Much of California is blessed with a wonderful deciduous fruit growing climate: plenty of chilling, no particular spring frost problem and a long, hot, dry growing season. In such areas it is possible to grow almost any kind of deciduous fruit including varieties with chilling requirements anywhere from 100 to 800 or more hours.
“Low-chill” varieties, required in warm-winter climates, are defined by Dave Wilson Nursery as those varieties requiring 500 or fewer chill hours. For coastal southern California, low-chill varieties are considered to be those requiring less than 300 hours. In southern California and the lower deserts of Arizona winters can be short, often lasting less than two months, so it is essential to choose varieties that are low chill.
In warm-winter climates, coastal southern California for example, fruit growers sometimes find that a variety produces well with much less chilling than “advertised”. This could be because their locations receive relatively few hours of chilling below 45°F but plenty in the 45-55°F range (perhaps lots of foggy days), or because the variety’s chilling requirement is actually less than stated. Researchers suggest also that some varieties in the absence of cold are better able than others to "switch" to a heat requirement for triggering bloom and setting a crop. Many "northern" apple varieties can set crops satisfactory for home orchards with far less than the recommended winter chilling (but may not develop best fruit quality and color if summer and fall nights are warm).
Varieties adapted to colder climates usually, but not always, have chilling requirements of 800-1,000 or more hours. In the coldest fruit tree climates, though, growers are little concerned with chilling requirements; almost all varieties receive their chilling requirement early in winter. In these climates the need is for later-blooming, frost hardy varieties. Some of the most cold hardy fruit varieties, in fact, appear to have very low minimum chilling requirements; their cold hardiness derives from a higher heat requirement for ending dormancy – once dormant they are not easily fooled by an early warm spell.
Note: In nursery catalogs, higher stated chilling requirements often mean, essentially, "adapted to colder climates" or "tested in a colder climate". (Note also that bloom timing is not necessarily indicative of a variety's chilling requirement, as the variety's heat requirement for bloom also plays a role.)
THE PROOF IS IN THE PLANTING
A fruit variety is proven for a climate or region by planting and growing it there; promising new varieties are planted by adventurous growers. Note that a deciduous fruit tree's best fruit bud formation and cropping performance can occur only when it is not over-watered, over-fertilized, nor under-pruned.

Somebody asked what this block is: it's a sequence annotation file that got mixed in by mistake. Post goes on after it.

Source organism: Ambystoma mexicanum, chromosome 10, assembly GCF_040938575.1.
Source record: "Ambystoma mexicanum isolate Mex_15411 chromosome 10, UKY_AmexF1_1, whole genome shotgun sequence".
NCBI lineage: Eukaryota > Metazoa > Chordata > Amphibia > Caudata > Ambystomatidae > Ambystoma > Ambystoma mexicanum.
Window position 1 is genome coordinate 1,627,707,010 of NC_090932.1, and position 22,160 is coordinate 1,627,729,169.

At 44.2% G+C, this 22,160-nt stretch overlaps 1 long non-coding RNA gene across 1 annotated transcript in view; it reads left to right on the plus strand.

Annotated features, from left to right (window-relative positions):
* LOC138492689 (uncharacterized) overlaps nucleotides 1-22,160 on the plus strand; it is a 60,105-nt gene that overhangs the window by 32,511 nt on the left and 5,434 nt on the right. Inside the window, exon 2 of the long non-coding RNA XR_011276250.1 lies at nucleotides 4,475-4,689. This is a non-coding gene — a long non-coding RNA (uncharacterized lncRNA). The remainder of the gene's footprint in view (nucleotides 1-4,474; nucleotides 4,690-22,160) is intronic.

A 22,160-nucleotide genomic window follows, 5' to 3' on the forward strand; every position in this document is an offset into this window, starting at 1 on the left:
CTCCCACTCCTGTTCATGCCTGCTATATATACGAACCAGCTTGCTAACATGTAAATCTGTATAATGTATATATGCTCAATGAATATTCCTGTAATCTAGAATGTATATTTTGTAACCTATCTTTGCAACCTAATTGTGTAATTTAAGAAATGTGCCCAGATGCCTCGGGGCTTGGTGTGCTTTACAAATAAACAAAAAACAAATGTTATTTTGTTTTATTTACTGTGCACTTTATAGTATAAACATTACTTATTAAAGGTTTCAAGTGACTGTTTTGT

When choosing fruit varieties to plant, area retail nurseries, agricultural universities, county cooperative extension offices and Master Gardener programs are good resources for local fruit growing information and ideas.
1. In fall, deciduous fruit trees lose their leaves and enter a dormant state in order to survive winter. To end dormancy, bloom and set fruit they require a certain amount of winter cold (their “chilling requirement”) followed by a certain amount of heat. Chilling requirements vary widely among varieties.
2. Fruit varieties with chilling requirements much lower than received at the planting location may end dormancy and bloom too early, subjecting tree, bloom and fruit to freeze damage. Conversely, varieties with chilling requirements much higher than received will suffer delayed, weak leafing and blooming and will not fruit satisfactorily.
3. To quantify fruit tree chilling Dave Wilson Nursery uses the most widely used method, the Hours Below 45°F model. One hour below 45°F during the dormant period (autumn leaf fall to spring bud break) equals one hour of chilling or one “chill hour”.
4. Research indicates fruit tree chilling also occurs above 45°F (to about 55°F), is most effective at about 35-50°F, and does not occur below about 30°F. Chilling temperatures are most effective in early dormancy and during that time accumulated chilling can be negated by temperatures above 60°F. Such findings help explain the response of specific varieties to different climates, i.e. to different patterns of cold and warm temperatures.
5. Generally, fruit growers have most success with varieties that have stated chilling requirements similar to the chilling typically received at the planting location: “high chill” varieties (800-1,000+ hours) for cold winter climates, “low chill” varieties (500 hours and less) for warm winter climates.
6. Published chilling requirements for a fruit variety can be the minimum chilling required to produce a satisfactory home garden crop up to a higher requirement for the consistent, maximum crop sought by commercial growers. Note that many apple varieties can set fruit with far less chilling than recommended, color and quality depending on climate.
7. Fruit varieties can be productive where chill hours are less than recommended if there is sufficient cool weather (45-55°F) during the dormant period.
8. Some cold hardy fruit varieties are widely adapted because they have a low or moderate chilling requirement as well as a cold hardiness deriving from a high heat requirement for ending dormancy.
9. Much of California has an ideal, virtually frost-free fruit growing climate where almost any kind of deciduous fruit can be grown, including varieties with chilling requirements anywhere from 100 to 800 or more hours.
10. A variety is proven for a climate or region only by growing it there. When choosing fruit varieties always refer to area retail nurseries, agricultural universities, county extension offices and master gardeners for local fruit growing information and ideas.